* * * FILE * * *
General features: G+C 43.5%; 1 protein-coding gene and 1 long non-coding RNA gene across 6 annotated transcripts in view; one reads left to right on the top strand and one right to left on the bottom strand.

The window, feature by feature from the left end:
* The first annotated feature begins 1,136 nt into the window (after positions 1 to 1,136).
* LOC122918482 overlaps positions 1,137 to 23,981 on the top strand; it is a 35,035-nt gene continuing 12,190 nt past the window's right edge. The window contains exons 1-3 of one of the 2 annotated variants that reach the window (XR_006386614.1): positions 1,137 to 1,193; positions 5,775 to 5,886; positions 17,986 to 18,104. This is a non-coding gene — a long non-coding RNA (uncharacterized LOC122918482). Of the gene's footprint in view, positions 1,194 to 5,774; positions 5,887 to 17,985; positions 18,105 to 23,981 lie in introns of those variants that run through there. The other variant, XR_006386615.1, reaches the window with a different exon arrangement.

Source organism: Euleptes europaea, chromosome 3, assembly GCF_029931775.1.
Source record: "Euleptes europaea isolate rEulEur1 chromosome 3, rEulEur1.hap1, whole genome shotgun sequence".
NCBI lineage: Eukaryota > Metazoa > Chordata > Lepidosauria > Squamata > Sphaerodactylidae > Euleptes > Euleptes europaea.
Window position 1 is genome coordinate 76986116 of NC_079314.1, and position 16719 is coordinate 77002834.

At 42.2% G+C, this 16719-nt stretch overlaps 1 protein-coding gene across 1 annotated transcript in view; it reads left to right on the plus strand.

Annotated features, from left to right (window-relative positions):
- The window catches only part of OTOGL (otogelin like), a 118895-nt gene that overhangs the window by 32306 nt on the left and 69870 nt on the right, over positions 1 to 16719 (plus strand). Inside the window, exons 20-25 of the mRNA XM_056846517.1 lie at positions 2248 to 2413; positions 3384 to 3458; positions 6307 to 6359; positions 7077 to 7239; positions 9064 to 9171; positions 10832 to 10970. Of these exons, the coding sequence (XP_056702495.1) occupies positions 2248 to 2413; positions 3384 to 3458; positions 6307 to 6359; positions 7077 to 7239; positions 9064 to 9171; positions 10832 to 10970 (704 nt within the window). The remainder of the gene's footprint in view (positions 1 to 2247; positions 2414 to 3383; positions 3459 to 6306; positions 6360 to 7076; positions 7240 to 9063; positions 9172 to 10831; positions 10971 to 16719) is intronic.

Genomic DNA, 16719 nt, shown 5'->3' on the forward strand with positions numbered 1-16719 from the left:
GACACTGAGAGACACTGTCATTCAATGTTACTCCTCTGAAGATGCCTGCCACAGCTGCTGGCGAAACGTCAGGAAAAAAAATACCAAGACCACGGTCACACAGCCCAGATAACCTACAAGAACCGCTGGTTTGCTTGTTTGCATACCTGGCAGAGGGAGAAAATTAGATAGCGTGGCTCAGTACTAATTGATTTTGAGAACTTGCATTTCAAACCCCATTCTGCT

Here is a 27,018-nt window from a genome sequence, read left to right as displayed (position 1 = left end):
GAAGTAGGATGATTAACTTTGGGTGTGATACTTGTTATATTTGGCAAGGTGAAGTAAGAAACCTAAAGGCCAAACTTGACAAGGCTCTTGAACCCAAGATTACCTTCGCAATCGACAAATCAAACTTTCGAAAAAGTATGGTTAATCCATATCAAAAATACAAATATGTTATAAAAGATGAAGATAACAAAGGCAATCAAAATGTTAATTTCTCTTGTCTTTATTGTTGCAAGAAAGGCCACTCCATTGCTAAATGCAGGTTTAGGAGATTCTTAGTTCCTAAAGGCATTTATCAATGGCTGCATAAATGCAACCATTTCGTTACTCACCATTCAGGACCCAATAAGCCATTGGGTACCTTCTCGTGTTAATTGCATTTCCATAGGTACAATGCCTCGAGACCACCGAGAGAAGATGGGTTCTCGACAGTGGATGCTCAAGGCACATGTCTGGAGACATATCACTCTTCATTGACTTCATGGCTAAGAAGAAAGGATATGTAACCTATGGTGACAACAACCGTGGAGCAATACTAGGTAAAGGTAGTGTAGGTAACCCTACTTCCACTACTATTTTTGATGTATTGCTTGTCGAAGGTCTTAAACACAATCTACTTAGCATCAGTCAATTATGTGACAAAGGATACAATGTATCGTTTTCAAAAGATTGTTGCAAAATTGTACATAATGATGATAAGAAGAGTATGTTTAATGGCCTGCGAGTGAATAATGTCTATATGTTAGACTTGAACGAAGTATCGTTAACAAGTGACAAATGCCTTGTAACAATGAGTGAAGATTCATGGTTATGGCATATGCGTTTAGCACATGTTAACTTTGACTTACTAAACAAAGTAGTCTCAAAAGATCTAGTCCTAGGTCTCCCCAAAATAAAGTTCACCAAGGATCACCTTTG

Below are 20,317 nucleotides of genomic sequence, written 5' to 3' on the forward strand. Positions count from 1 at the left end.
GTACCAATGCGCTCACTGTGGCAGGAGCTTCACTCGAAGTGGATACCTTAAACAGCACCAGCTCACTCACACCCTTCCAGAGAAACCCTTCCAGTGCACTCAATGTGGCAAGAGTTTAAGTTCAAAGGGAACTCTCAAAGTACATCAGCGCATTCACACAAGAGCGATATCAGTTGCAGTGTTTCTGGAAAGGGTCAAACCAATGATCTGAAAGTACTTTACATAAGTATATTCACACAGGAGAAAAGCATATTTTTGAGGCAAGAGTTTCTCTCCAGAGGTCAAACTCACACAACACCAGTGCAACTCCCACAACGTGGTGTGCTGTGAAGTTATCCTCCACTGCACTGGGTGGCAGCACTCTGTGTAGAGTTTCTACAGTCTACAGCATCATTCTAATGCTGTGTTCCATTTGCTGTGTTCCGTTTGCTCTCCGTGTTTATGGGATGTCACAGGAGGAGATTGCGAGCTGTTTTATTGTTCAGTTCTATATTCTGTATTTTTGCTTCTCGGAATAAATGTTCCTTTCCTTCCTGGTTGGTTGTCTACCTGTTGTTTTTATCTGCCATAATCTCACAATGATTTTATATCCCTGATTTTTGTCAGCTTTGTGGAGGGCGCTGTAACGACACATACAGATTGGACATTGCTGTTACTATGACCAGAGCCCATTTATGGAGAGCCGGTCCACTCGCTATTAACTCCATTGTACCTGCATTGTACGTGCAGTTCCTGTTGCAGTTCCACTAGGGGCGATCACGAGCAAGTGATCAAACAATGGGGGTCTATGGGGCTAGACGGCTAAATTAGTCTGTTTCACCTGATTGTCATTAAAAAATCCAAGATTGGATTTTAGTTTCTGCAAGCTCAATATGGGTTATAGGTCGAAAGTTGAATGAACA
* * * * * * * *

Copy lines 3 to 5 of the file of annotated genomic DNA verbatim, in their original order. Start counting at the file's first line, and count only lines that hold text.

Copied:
* The first annotated feature begins 1,136 nt into the window (after positions 1 to 1,136).
* LOC122918482 overlaps positions 1,137 to 23,981 on the top strand; it is a 35,035-nt gene continuing 12,190 nt past the window's right edge. The window contains exons 1-3 of one of the 2 annotated variants that reach the window (XR_006386614.1): positions 1,137 to 1,193; positions 5,775 to 5,886; positions 17,986 to 18,104. This is a non-coding gene — a long non-coding RNA (uncharacterized LOC122918482). Of the gene's footprint in view, positions 1,194 to 5,774; positions 5,887 to 17,985; positions 18,105 to 23,981 lie in introns of those variants that run through there. The other variant, XR_006386615.1, reaches the window with a different exon arrangement.

Source organism: Euleptes europaea, chromosome 3, assembly GCF_029931775.1.